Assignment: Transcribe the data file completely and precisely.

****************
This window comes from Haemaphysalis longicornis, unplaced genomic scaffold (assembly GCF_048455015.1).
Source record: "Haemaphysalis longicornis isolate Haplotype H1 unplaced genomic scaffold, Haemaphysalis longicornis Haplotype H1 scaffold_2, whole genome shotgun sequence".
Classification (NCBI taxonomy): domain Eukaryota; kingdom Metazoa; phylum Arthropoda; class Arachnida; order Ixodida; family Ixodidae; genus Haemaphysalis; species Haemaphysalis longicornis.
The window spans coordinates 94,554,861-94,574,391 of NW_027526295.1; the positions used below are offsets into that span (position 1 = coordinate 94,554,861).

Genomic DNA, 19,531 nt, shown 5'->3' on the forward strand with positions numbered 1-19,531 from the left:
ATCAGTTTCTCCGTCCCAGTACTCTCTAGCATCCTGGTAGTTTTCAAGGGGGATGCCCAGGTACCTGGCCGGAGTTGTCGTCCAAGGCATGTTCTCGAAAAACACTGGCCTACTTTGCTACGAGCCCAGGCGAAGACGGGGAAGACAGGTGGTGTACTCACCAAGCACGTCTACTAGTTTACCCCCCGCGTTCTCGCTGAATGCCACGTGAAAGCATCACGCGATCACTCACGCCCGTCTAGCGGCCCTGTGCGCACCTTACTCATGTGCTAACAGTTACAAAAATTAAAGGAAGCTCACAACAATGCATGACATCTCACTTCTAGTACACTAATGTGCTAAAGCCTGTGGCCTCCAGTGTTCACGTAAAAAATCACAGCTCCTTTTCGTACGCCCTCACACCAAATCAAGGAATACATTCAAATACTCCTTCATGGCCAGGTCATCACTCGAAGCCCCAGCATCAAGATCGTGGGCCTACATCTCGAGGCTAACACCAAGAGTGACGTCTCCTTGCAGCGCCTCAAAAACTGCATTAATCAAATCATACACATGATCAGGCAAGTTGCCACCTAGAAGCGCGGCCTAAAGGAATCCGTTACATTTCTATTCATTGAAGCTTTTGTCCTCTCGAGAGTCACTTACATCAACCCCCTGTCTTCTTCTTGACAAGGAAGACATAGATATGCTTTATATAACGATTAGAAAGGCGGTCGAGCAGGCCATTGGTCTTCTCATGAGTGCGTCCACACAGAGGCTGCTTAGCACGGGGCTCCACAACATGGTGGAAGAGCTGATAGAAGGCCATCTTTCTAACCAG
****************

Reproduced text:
This window comes from Haemaphysalis longicornis, unplaced genomic scaffold (assembly GCF_048455015.1).
Source record: "Haemaphysalis longicornis isolate Haplotype H1 unplaced genomic scaffold, Haemaphysalis longicornis Haplotype H1 scaffold_2, whole genome shotgun sequence".
Classification (NCBI taxonomy): domain Eukaryota; kingdom Metazoa; phylum Arthropoda; class Arachnida; order Ixodida; family Ixodidae; genus Haemaphysalis; species Haemaphysalis longicornis.
The window spans coordinates 94,554,861-94,574,391 of NW_027526295.1; the positions used below are offsets into that span (position 1 = coordinate 94,554,861).

Genomic DNA, 19,531 nt, shown 5'->3' on the forward strand with positions numbered 1-19,531 from the left:
ATCAGTTTCTCCGTCCCAGTACTCTCTAGCATCCTGGTAGTTTTCAAGGGGGATGCCCAGGTACCTGGCCGGAGTTGTCGTCCAAGGCATGTTCTCGAAAAACACTGGCCTACTTTGCTACGAGCCCAGGCGAAGACGGGGAAGACAGGTGGTGTACTCACCAAGCACGTCTACTAGTTTACCCCCCGCGTTCTCGCTGAATGCCACGTGAAAGCATCACGCGATCACTCACGCCCGTCTAGCGGCCCTGTGCGCACCTTACTCATGTGCTAACAGTTACAAAAATTAAAGGAAGCTCACAACAATGCATGACATCTCACTTCTAGTACACTAATGTGCTAAAGCCTGTGGCCTCCAGTGTTCACGTAAAAAATCACAGCTCCTTTTCGTACGCCCTCACACCAAATCAAGGAATACATTCAAATACTCCTTCATGGCCAGGTCATCACTCGAAGCCCCAGCATCAAGATCGTGGGCCTACATCTCGAGGCTAACACCAAGAGTGACGTCTCCTTGCAGCGCCTCAAAAACTGCATTAATCAAATCATACACATGATCAGGCAAGTTGCCACCTAGAAGCGCGGCCTAAAGGAATCCGTTACATTTCTATTCATTGAAGCTTTTGTCCTCTCGAGAGTCACTTACATCAACCCCCTGTCTTCTTCTTGACAAGGAAGACATAGATATGCTTTATATAACGATTAGAAAGGCGGTCGAGCAGGCCATTGGTCTTCTCATGAGTGCGTCCACACAGAGGCTGCTTAGCACGGGGCTCCACAACATGGTGGAAGAGCTGATAGAAGGCCATCTTTCTAACCAG